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Policy Paper Released: The Social & Economic Impacts of Supporting Black-Led Organizations

A policy paper outlines our rationale for investing intentionally and publicly in the support and celebration of Black members of our community.

The Central New York Community Foundation has released a new policy paper entitled, The Social & Economic Impacts of Supporting Black-Led Organizations: A Rationale for the Black Equity & Excellence Fund. The paper outlines why we are investing intentionally and publicly in the support and celebration of Black members of our community. Click the button below to view the paper and scroll down to view a message from our President & CEO. 

View Policy Paper

 A Message from our President & CEO

No matter where you come from, what you look like, or how much money your family has, everyone should have the opportunity to learn, grow, and thrive. However, opportunity in America has traditionally depended on who you are and where you come from. Policies, practices, and beliefs—rooted in history and still affecting people today—continue to prevent people in the Black, Latino, Native American and Asian American/Pacific Islander communities from fulfilling their potential.

A policy paper recently published by the Central New York Community Foundation demonstrates this through data. In Onondaga County, Black median household wages are 48% of that of White households. The percentage of Black third graders reading on grade level is a third of that of White students. Black children are more than three times more likely to live in poverty than White children. Across the nation, the life expectancy of Black people is 7% lower than of White people and White infant mortality is 70% less than it is for Black infants. The data speaks for itself.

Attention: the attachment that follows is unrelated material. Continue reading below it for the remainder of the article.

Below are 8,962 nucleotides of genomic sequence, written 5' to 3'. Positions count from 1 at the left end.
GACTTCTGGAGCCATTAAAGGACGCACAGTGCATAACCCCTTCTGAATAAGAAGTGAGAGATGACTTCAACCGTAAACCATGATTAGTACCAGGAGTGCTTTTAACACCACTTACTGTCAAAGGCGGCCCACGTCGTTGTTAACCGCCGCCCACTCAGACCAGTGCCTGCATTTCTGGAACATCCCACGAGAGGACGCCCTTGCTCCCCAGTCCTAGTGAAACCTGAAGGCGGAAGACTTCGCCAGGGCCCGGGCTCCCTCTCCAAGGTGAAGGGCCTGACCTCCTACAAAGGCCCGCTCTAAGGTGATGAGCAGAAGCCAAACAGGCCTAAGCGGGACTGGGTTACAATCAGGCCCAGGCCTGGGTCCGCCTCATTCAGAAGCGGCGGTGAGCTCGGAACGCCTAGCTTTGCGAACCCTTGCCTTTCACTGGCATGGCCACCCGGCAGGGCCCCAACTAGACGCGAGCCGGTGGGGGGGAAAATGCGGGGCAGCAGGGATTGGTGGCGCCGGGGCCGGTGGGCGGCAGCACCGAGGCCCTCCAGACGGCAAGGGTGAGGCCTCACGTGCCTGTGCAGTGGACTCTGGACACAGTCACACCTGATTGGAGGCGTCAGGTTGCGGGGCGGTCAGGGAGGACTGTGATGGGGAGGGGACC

The concentration of Black people living in poverty and in neighborhoods that contribute to poor health in Syracuse is not an accident, nor is it an outcome of our free market economy. It is the result of decades of policies pertaining to residential development, lending, and transportation. Clearly, until these inequities are resolved, structural racism will continue to undermine our efforts to improve literacy and education rates, increase positive health outcomes and break down the detrimental cycle of generational poverty. Communities that invest in efforts to end structural racism will see a significant and broadly based return on investment in the form of higher educational levels, higher household incomes and lower levels of poverty.

That is why one year ago we committed to invest $1 million in the establishment of the Black Equity & Excellence Fund, which supports community-based projects for the Black community of Central New York. So far, the fund’s all-Black advisory council has distributed nearly $550,000 in grants to programs that help build equity.

According to the policy paper, Black-led nonprofits find themselves with net assets up to 76% smaller than those of their White counterparts. And while Black people make up 14.2% of the population nationally, Black businesses make up only 2.2% of all businesses. These businesses often lack access to credit and investment capital, stunting their growth and holding back community and economic development.

By supporting organizations whose boards and staff leadership are primarily Black, we seek to reverse this pattern of historic underinvestment and support lasting and positive change for the Black community.

Visit http://www.cnycf.org/EquityPaper to view the full policy paper entitled, The Social & Economic Impacts of Supporting Black–Led Organizations: A Rationale for the Black Equity & Excellence Fund.

To support or learn more about the Black Equity & Excellence Fund, visit cnycf.org/equity.

Peter A. Dunn
President & CEO
Central New York Community Foundation

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